The second model, at the pin-scale level, is based on a APOLLO3®/THEDI coupling via the C3PO platform. APOLLO3® solves the simplified transport equation. THEDI is used to model an unsteady 1D two-phase hydraulics flow in the core. It also solves the 1D heat equation for fuel thermics. For the simulation of each power transient in CABRI, PALANTIR provides the 3He density evolution versus time; these data are imposed as boundary condition in the APOLLO3®/THEDI coupling.

Development of a new spectrometer for the characterization of the radionuclide-based neutron sources

Since few years, the LNHB is developing a new instrument dedicated to the neutron spectrometry, called AQUASPEC. The experimental device consists of a polyethylene container that is equipped with a central channel accommodating the source and 12-measurement channels (in a spiral formation) around the source, into which detectors can be placed. The container is filled with water in order to moderate neutrons emitted from the source. Measurements have performed with 6Li-doped plastic scintillators, optimized for the simultaneous detection of fast neutrons, thermal neutrons and gamma rays through the signal processing based on pulse shape discrimination (PSD). The spectrum reconstruction is performed with an iterative ML-EM or MAP-EM algorithm, by unfolding experimental data through the detector's responses matrix calculated with MCNP6 code. The candidate will work in the general way on issues related to the neutron spectrometry in the laboratory: Contribution to the development and validation of the new spectrometer AQUASPEC; Participation to the sources measurements and working on aspects of neutron detection and signal processing, in particular issue of the discrimination of neutron/gamma based on the pulse shape discrimination technique (PSD); Usage of Monte Carlo simulation codes and algorithms to reconstruct initial neutron energy distribution; Investigation and integration of information related to neutron/gamma coincidence specific to the XBe type sources.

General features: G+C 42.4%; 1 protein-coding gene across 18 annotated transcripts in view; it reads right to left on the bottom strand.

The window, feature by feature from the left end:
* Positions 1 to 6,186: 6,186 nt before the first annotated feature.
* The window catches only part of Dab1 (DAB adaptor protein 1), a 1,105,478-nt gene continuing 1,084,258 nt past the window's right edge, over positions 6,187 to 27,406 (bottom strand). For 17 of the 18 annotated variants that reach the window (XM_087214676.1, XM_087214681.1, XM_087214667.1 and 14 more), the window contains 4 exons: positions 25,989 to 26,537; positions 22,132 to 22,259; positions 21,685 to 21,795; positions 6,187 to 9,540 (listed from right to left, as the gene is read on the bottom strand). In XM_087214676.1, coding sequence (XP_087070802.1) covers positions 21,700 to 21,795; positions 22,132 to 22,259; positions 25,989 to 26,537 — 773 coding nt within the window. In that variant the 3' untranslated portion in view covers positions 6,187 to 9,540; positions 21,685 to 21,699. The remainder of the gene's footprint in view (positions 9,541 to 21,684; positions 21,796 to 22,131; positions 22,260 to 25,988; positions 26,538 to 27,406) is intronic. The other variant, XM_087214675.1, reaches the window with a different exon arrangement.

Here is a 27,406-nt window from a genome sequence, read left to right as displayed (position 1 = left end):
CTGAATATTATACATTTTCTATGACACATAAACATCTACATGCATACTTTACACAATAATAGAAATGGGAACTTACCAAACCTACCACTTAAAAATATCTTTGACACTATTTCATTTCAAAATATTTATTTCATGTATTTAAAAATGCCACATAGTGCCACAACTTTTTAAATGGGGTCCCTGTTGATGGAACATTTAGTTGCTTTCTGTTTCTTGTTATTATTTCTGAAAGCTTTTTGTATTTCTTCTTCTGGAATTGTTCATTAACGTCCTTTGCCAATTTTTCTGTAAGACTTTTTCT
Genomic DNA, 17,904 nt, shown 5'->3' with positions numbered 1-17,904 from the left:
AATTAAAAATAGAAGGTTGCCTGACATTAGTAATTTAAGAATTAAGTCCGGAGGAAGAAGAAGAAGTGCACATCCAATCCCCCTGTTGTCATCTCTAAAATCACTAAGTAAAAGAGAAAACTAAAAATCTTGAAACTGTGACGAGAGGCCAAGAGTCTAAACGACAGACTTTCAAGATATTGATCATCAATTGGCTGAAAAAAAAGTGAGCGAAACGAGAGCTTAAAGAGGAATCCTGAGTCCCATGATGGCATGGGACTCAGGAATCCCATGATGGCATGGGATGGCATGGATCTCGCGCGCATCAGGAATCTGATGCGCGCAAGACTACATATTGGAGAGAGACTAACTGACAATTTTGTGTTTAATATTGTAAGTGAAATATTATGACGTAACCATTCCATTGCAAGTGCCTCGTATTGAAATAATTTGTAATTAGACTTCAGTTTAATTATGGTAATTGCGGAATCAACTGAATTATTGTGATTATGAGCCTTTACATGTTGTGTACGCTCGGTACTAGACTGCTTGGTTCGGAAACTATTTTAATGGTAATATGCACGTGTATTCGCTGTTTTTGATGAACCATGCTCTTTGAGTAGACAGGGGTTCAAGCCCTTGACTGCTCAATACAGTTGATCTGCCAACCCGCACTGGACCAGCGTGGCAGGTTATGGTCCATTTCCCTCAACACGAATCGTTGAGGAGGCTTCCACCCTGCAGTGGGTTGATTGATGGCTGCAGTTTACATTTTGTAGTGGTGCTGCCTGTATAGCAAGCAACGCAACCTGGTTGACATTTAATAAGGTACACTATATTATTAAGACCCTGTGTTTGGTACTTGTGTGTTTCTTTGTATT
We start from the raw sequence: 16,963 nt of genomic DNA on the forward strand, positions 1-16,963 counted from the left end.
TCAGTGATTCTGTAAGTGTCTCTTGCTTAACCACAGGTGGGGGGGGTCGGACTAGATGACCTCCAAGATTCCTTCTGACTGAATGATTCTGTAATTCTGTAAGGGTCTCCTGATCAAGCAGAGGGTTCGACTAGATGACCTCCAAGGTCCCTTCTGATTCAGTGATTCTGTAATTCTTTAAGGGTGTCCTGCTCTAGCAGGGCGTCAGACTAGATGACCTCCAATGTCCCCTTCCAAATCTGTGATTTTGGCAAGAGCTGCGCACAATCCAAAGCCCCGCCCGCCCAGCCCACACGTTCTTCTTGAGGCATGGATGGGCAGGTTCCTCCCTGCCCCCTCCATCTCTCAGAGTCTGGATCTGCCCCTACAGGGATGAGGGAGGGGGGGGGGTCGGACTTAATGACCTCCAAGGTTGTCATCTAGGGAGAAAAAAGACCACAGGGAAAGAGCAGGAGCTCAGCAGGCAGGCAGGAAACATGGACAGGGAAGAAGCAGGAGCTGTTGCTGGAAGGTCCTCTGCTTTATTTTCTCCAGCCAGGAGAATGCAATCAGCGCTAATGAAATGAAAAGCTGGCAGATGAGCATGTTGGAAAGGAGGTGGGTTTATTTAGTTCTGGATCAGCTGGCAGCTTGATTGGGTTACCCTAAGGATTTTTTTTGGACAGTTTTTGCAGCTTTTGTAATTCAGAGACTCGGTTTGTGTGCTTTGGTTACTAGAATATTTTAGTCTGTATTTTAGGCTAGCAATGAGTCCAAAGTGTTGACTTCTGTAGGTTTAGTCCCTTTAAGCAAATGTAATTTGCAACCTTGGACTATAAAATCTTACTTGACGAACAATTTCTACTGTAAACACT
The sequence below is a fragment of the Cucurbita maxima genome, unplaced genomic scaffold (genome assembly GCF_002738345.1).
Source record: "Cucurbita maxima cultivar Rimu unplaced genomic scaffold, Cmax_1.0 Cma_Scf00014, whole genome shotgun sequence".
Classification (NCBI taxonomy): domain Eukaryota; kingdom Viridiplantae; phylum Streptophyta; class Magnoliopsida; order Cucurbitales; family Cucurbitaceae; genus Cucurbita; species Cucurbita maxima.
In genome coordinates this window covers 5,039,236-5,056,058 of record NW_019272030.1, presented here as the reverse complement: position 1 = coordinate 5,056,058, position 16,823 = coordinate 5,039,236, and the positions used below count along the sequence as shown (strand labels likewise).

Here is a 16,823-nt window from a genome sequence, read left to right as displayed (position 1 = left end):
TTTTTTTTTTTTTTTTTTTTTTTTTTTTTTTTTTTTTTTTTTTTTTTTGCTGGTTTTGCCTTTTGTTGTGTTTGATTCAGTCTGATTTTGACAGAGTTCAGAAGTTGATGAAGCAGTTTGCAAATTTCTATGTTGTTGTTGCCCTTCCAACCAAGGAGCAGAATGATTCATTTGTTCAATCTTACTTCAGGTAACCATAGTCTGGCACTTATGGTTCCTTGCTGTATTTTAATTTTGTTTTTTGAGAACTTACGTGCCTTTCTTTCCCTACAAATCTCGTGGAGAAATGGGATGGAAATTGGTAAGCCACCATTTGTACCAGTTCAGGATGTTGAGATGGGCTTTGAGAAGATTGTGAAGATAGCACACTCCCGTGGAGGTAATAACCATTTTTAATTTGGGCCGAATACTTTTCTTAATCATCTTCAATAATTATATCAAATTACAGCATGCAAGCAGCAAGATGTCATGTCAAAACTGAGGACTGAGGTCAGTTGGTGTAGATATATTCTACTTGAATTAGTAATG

Evolution of ISAAC and Xpn codes for an extension of the QRPA method to the complete processing of odd nuclei; towards a database without interpolation for odd nuclei

The treatment of odd-isospin nuclei in microscopic approaches is currently limited to the so-called «blocking» approximation. In the Hartree-Fock Bogolyubov (HFB) approach, the ground state of an odd-mass nucleus is described as a one-particle excitation (qp) on its reference vacuum. Thus, in the QRPA approach, where the basic excitations are states «with 2 quasi-particles», the blocked qp is excluded from the valence space under the Pauli exclusion principle. As a result, the chosen qp is a spectator and is not involved in the QRPA collective states. If the single nucleon should have a significant contribution some levels will not be reproduced. The development in the QRPA codes (ISAAC and Xpn) of a procedure that allows all nucleons to participate in collective states is mandatory for a microscopic description of odd nuclei. Moreover, recent Xpn developments have allowed the description of forbidden ß- first decays improving the estimation of half-life time of fission fragments. This could be extended to address ß+ and electronic captures and could be adapted to large-scale calculations useful for nuclear astrophysics.

Innovative strategies for minor actinides using molten salt reactors